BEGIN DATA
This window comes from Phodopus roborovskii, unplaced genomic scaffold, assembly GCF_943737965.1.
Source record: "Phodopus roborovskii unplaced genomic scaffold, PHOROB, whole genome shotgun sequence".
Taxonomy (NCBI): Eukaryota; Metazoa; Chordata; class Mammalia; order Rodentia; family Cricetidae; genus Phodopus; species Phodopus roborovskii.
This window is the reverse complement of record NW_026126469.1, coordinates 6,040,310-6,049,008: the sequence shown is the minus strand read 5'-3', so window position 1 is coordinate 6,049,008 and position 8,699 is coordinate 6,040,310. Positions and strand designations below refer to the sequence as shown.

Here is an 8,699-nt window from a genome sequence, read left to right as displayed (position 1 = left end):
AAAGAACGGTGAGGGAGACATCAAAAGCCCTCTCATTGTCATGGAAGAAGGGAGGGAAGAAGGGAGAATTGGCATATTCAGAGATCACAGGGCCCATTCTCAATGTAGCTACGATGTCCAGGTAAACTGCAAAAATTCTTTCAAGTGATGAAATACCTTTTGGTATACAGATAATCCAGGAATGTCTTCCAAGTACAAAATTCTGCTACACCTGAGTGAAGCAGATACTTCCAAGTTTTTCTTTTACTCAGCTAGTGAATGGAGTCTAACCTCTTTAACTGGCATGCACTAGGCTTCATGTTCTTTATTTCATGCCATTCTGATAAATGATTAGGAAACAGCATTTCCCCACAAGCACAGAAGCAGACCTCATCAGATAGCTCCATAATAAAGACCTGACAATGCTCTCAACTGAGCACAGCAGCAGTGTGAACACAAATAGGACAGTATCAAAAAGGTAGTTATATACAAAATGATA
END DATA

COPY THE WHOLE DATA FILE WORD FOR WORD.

This window comes from Phodopus roborovskii, unplaced genomic scaffold, assembly GCF_943737965.1.
Source record: "Phodopus roborovskii unplaced genomic scaffold, PHOROB, whole genome shotgun sequence".
Taxonomy (NCBI): Eukaryota; Metazoa; Chordata; class Mammalia; order Rodentia; family Cricetidae; genus Phodopus; species Phodopus roborovskii.
This window is the reverse complement of record NW_026126469.1, coordinates 6,040,310-6,049,008: the sequence shown is the minus strand read 5'-3', so window position 1 is coordinate 6,049,008 and position 8,699 is coordinate 6,040,310. Positions and strand designations below refer to the sequence as shown.

Here is an 8,699-nt window from a genome sequence, read left to right as displayed (position 1 = left end):
AAAGAACGGTGAGGGAGACATCAAAAGCCCTCTCATTGTCATGGAAGAAGGGAGGGAAGAAGGGAGAATTGGCATATTCAGAGATCACAGGGCCCATTCTCAATGTAGCTACGATGTCCAGGTAAACTGCAAAAATTCTTTCAAGTGATGAAATACCTTTTGGTATACAGATAATCCAGGAATGTCTTCCAAGTACAAAATTCTGCTACACCTGAGTGAAGCAGATACTTCCAAGTTTTTCTTTTACTCAGCTAGTGAATGGAGTCTAACCTCTTTAACTGGCATGCACTAGGCTTCATGTTCTTTATTTCATGCCATTCTGATAAATGATTAGGAAACAGCATTTCCCCACAAGCACAGAAGCAGACCTCATCAGATAGCTCCATAATAAAGACCTGACAATGCTCTCAACTGAGCACAGCAGCAGTGTGAACACAAATAGGACAGTATCAAAAAGGTAGTTATATACAAAATGATA